Sometimes that also means being the dogsbody. During Wimbledon, when she usually stays with Andy and Kim Sears, his girlfriend, at his Surrey home, she doubles up as chief laundrywoman. Last week she could be seen trudging into Melbourne with a set of rackets to be restrung on the day of her son's semi-final.
Dividing time between her offspring can be difficult, particularly as Jamie's struggles in the last year or two have meant that they are not often at the same tournaments together. When her absence from Andy's player box at one of his matches was pointed out to him in a post-match interview last week, Andy joked: "My brother was playing doubles at the same time, and obviously I'm not the favourite son, so I got bumped."
Andy is not one to express emotions face-to-face, but Judy recalls a Christmas card he sent her. "I'd like to thank you Mum," he wrote, "for always believing in me and supporting me, but I most want to thank you for being the best Mum in the world."
Predictions for the final
Sven Groeneveld (ex-coach of Monica Seles, Michael Stich and Greg Rusedski)
"The first set will set the pace. It will be similar to what you saw in Andy's semi-final – long rallies, physical exchanges. With the weather changing, that will favour Andy. There's always a little bit of an advantage when you have the extra day to prepare, as Djokovic has had, but Andy has the momentum and the rhythm. I think Andy is ready for it."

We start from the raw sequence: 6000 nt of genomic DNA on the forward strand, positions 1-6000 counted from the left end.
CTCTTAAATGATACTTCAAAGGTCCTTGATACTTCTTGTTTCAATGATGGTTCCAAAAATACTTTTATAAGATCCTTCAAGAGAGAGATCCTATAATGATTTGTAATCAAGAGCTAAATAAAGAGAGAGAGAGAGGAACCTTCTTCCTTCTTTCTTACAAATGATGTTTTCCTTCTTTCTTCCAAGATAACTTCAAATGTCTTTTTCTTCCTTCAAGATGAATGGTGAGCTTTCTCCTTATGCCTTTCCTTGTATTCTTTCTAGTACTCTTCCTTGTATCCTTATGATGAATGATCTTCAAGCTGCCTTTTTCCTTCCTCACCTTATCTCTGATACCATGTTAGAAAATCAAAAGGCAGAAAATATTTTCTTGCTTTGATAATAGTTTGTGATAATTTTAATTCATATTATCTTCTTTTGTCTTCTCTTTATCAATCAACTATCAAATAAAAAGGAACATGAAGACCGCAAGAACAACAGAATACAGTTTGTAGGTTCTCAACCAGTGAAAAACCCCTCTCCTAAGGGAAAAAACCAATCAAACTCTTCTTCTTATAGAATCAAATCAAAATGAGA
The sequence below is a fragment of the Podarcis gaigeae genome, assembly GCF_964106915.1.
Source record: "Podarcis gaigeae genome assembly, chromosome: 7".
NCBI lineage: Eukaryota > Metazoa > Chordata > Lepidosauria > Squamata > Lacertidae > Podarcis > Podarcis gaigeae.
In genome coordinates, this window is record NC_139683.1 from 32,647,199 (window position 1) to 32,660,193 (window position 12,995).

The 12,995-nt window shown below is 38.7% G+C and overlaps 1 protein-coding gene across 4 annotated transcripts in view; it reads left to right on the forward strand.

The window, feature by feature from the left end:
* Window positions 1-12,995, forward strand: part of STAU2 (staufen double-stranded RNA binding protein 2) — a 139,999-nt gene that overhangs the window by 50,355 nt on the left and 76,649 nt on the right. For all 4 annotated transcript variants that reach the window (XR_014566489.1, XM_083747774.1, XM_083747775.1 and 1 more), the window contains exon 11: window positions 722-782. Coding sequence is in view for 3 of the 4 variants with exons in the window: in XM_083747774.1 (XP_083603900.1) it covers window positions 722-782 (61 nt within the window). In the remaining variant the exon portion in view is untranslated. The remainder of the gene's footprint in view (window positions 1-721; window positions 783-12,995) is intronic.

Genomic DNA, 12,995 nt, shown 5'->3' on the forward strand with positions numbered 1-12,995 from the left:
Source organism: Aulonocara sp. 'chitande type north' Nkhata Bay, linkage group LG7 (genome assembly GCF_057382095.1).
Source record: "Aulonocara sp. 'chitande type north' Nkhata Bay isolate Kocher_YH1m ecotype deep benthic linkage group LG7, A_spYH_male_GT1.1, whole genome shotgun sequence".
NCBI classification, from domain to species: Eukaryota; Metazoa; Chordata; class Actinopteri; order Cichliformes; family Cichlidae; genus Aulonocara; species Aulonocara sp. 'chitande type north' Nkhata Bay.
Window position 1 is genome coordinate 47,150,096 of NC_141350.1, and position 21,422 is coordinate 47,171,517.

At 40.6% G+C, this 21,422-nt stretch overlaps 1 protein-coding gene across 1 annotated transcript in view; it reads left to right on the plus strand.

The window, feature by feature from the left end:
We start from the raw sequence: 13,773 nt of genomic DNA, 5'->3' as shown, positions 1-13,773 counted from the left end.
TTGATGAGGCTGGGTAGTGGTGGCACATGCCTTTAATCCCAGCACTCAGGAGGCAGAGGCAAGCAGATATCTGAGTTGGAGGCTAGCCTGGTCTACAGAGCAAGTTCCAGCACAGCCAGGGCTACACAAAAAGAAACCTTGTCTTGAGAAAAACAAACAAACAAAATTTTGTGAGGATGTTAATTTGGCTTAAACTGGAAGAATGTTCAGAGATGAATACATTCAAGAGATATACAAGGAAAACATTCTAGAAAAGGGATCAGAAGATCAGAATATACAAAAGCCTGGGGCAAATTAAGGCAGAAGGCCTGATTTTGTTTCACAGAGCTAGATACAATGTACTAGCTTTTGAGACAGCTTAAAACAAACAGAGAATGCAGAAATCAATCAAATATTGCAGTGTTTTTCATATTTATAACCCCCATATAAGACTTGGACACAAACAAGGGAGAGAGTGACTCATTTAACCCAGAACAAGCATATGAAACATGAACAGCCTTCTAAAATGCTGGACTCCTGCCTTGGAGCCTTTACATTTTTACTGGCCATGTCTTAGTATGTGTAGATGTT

Henri Leconte (former French Open finalist)
"I take Djokovic to win in four sets. The way he played against Federer was perfect. He has really improved his game and his serve. He is playing so well, he defends so well and has all the shots. I hope Andy is able to forget about losing last year's final. He has the skill and the game, but he has to come more to the net. He defends very well, but he has to go for it."
Caroline Wozniacki (women's world No 1)
"It will be a long but very good match. They know each other very well and they're both great players. It's tough to say who will win. Andy's semi-final was great. I know him because he's part of the adidas team. I wanted to watch the semi-final so I asked [for] a ticket."
Ken Rosewall (winner of eight Grand Slam titles)
"I was really impressed with Djokovic against Federer. That was one of the best matches I've seen him play. The final could be tight. Andy has improved a lot. He's trying to be calmer on court, which helps him, but I'd like to see him attack more. He's very versatile and plays some different shots. I'm leaning towards Djokovic, but Andy's a great competitor and he'll be in there to the end."
Bud Collins (veteran broadcaster)
"I thought from the start of the tournament that Djokovic would win here and I'll take him to win in four sets. His serve has improved and I think his confidence has been sky-high ever since the US Open. It will only have grown with the way he played against Federer. Andy Murray is a wonderful ball-striker, but I'd like to see him punish the short ball more and come to the net more often."
Paul NewmanReuse content